Federal Reserve officials have indicated there is a strong chance they will announce in September a decision to start shrinking the central bank's portfolio of bonds and other assets, while putting off until December any further interest-rate increase.
The moves would give officials time to assess how markets react to the balance-sheet reductions and to confirm their view that a recent slowdown in inflation will fade.
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Launching the balance-sheet plan in September also would afford Chairwoman Janet Yellen an opportunity to initiate it well ahead of any potential leadership transition. Her term as chair expires in February, and President Donald Trump hasn't indicated whether he would nominate her to a second term or replace her.
While a final decision on the next Fed moves hasn't been made, officials will have several opportunities in coming weeks to clarify their thinking. The central bank releases minutes of the June meeting on Wednesday, and Ms. Yellen testifies before Congress next week. Officials will also gather in Jackson Hole, Wyo., at the end of August for an annual monetary-policy conference that will provide ample opportunities for them to offer further guidance.
Earlier this year, some officials indicated they were considering raising interest rates in March, June and September and then starting the portfolio reduction plan in December. They did raise rates in March and June, but are considering the new strategy for several reasons.
First, they agreed at their June policy meeting on how they would reduce the $4.5 trillion portfolio, and made that plan public. Some officials now think they might as well get started soon, given the U.S. economic expansion appears steady and global growth is improving.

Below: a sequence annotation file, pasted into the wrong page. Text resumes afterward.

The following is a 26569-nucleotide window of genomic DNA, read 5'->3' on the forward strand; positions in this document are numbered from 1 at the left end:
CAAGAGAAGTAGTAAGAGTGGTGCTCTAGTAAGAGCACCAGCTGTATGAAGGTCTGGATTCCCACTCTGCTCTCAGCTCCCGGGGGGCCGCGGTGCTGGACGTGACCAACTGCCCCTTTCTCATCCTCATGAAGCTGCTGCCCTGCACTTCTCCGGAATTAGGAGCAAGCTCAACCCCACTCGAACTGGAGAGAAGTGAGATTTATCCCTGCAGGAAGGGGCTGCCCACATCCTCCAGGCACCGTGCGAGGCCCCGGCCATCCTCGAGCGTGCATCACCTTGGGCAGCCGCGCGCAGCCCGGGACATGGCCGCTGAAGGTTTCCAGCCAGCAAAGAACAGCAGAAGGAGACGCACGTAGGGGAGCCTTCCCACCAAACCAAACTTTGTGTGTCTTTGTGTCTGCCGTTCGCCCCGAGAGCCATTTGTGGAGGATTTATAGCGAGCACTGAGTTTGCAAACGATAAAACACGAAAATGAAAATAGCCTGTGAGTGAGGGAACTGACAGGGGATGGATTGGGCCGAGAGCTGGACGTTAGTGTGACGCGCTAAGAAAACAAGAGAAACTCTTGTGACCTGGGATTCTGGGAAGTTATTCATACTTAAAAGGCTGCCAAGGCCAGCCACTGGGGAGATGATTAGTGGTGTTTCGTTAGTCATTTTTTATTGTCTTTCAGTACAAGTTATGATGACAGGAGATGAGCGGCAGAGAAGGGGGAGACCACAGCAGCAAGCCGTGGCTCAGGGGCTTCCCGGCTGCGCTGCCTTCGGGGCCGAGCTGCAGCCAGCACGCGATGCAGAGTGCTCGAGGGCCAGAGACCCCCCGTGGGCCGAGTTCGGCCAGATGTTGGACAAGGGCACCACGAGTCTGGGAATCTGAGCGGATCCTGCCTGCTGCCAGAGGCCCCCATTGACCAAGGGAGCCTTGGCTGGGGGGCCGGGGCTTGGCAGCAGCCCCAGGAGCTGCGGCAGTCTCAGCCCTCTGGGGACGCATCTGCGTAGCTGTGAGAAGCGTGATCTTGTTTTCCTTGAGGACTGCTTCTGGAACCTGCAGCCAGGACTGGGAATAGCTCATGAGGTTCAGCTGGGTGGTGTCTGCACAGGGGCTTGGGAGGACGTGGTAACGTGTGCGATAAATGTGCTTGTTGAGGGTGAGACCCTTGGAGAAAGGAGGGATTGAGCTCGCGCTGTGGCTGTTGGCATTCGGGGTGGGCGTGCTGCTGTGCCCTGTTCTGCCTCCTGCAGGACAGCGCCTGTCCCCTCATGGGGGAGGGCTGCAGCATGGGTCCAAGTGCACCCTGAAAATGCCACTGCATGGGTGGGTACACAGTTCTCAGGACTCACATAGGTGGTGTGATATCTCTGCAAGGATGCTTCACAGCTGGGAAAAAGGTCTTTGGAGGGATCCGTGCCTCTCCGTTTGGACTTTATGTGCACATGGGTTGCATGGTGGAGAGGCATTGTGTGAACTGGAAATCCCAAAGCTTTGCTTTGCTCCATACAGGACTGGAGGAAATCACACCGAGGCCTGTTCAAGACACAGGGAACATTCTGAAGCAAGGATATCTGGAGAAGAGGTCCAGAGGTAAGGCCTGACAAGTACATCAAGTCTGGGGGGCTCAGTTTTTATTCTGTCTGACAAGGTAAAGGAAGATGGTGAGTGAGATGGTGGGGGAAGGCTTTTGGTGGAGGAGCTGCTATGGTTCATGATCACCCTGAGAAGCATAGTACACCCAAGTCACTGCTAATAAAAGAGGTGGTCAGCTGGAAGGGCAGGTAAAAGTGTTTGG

Second, if Ms. Yellen isn't nominated to a second term as chair, they would prefer not to wait until December and launch the plan shortly before her successor takes charge.
Third, inflation remains a puzzle for the Fed. The unemployment rate fell to 4.3% in May, a 16-year low, yet price pressures have diminished in recent months, moving year-over-year inflation gauges further below the central bank's 2% target.
Some Fed officials in recent weeks have said they want to see more proof that such price softness is transitory before resuming rate increases, but haven't signaled similar qualms about initiating the balance-sheet runoff.
"Take the balance sheet, get that started, and position ourselves for a December rate increase," said Chicago Fed President Charles Evans in an interview last month. Mr. Evans is a voting member of the rate-setting Federal Open Market Committee this year.
Likewise, St. Louis Fed President James Bullard, who doesn't favor any more rate increases, said last month it was past time for the Fed to start winding down its balance sheet. "We could start the ball rolling. It's going to roll very slowly anyway," said Mr. Bullard, who isn't a voting member, in an interview last month.
Fed officials still have time to adjust their plans if the economy faces any surprises. They meet four more times this year, including next on July 25-26, and Ms. Yellen holds news conferences following the meetings in September and December, making them the most likely dates to announce the plan.